Recipes from the Wagstaff Miscellany (Beinecke MS 163)
This manuscript is dated about 1460.
The 200 (approx.) recipes in the Wagstaff miscellany are on pages 56r through 76v.
Images of the original manuscript are freely available on the Yale University Library website.
I have done my best to provide an accurate, but readable transcription. Common abbreviations have been expanded, the letters thorn and yogh have been replaced with their modern equivalents, and some minor punctuation has been added.
Copyright © 2013 by Daniel Myers, MedievalCookery.com
42. Chaudone of Veel
Take the bowels of veel make hem clene sethe them in fresshe brothe cut hem smalle take pouder and wyne or veneger and alay hit withe brede take past of floure of whete and make pelettez and them in grece and put to gedere.
This is another odd recipe, a sort of veal tripe with dumplings, and appears to be unique. The closest recipe I could find was from the 17th century A NEVV BOOKE of Cookerie.
To bake a Calues Chaldron. Parboyle it, and coole it, and picke out the Kernels, and cut it in small pieces: then season it with Pepper, Salt, and Nutmeg: put in a few sweet Hearbes chopt, a piece of sweet Butter, sprinckle it with Uergis, and so close it. When you serue it in, put to it a little of a Cawdle, made with Nutmeg, Uinegar, Butter, Sugar, and the yolkes of two newe layde Egges, a spoonefull of Sack, and the iuyce of an Orenge. [A NEVV BOOKE of Cookerie (England, 1615)]There are other recipes for "chaudron", which is an archaic word for "entrails", usually calling for the offal of game birds but sometimes fish, and there's even a meatless version that uses nuts.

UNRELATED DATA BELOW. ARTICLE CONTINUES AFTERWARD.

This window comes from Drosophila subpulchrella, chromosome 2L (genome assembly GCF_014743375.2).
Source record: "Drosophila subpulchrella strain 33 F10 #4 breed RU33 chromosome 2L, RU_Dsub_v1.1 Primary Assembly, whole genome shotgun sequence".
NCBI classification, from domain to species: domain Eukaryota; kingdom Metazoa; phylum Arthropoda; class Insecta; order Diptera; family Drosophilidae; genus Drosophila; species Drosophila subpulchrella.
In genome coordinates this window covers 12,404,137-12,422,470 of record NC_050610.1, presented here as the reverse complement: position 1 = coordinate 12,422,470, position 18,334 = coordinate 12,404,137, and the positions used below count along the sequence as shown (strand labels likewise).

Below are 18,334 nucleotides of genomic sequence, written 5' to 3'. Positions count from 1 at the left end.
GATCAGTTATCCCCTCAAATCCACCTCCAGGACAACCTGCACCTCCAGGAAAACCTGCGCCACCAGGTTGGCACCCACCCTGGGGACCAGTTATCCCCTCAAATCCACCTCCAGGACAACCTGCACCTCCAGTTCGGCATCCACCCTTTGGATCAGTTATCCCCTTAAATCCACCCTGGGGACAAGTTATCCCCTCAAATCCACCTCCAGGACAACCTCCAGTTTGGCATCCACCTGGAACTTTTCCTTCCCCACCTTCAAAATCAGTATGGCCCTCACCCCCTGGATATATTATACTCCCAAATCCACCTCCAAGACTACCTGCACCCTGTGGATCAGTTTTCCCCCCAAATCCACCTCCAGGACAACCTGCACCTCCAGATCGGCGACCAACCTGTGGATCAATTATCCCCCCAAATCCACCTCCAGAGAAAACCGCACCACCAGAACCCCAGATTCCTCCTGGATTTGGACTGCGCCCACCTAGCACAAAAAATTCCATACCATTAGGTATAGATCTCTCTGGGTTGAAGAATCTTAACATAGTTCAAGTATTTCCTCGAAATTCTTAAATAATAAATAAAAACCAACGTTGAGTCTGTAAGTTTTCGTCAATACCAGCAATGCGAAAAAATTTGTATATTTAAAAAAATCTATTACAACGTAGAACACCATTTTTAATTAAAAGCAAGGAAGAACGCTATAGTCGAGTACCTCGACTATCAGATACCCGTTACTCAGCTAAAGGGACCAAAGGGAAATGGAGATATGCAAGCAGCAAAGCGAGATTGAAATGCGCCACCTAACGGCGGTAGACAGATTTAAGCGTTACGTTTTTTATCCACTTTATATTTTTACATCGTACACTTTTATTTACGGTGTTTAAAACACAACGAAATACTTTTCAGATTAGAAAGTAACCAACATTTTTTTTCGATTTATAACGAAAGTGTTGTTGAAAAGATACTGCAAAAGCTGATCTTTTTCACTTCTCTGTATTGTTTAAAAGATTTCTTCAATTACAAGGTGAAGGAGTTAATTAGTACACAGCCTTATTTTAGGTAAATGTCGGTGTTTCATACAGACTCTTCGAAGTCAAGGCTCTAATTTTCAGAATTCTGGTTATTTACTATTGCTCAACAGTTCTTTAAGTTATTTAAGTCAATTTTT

Chawdwyn. Take Gysers, lyuers, and hertes of Swannes, or of wilde gese; And if the guttes be fatte, slytte hem, and cast hem there-to, And boile hem in faire water; And then take hem vppe, And hew hem smale, and caste into the same broth ayene, but streyne hit thorgh a streynour firste; And caste thereto pouder of peper and of canell, and salt, and vinegre, And lete boile; And then take the blode of the swan, and fressh broth, and brede, and drawe hem thorgh a streynour and cast thereto, And lete al boyle togidre; And then take pouder of Gynger, whan hit is al-moost ynough, And caste there-to, And serue it forthe. [Two Fifteenth-Century Cookery-Books (England, 1430)]
Chaudewyne. Take the Guttes of fressh Samon, and do awey the gall; and slytte hem, and caste hem in a potte, and boyle hem in water right well; And ley hem vpon a borde, and hewe hem; And then stepe brede in the same licour, And cast som of the samon broth thereto, And drawe all thorgh a streynour; and then caste the hewen guttes and the drawen brede in a potte, and a litull wyn, pouder of Canell, or saffron, And lete boyle togidre; And cast there-to pouder of peper, Vinegre, and salt; And lete hit be rennyng. [Two Fifteenth-Century Cookery-Books (England, 1430)]
To mak chawdwen de boyse tak noot kirnelles and fry them in oile then sethe them in almond mylk put ther to flour of ryse and other poudures and fry not kirnelles and colour them with saffron and serue them. [A Noble Boke off Cookry (England, 1468)]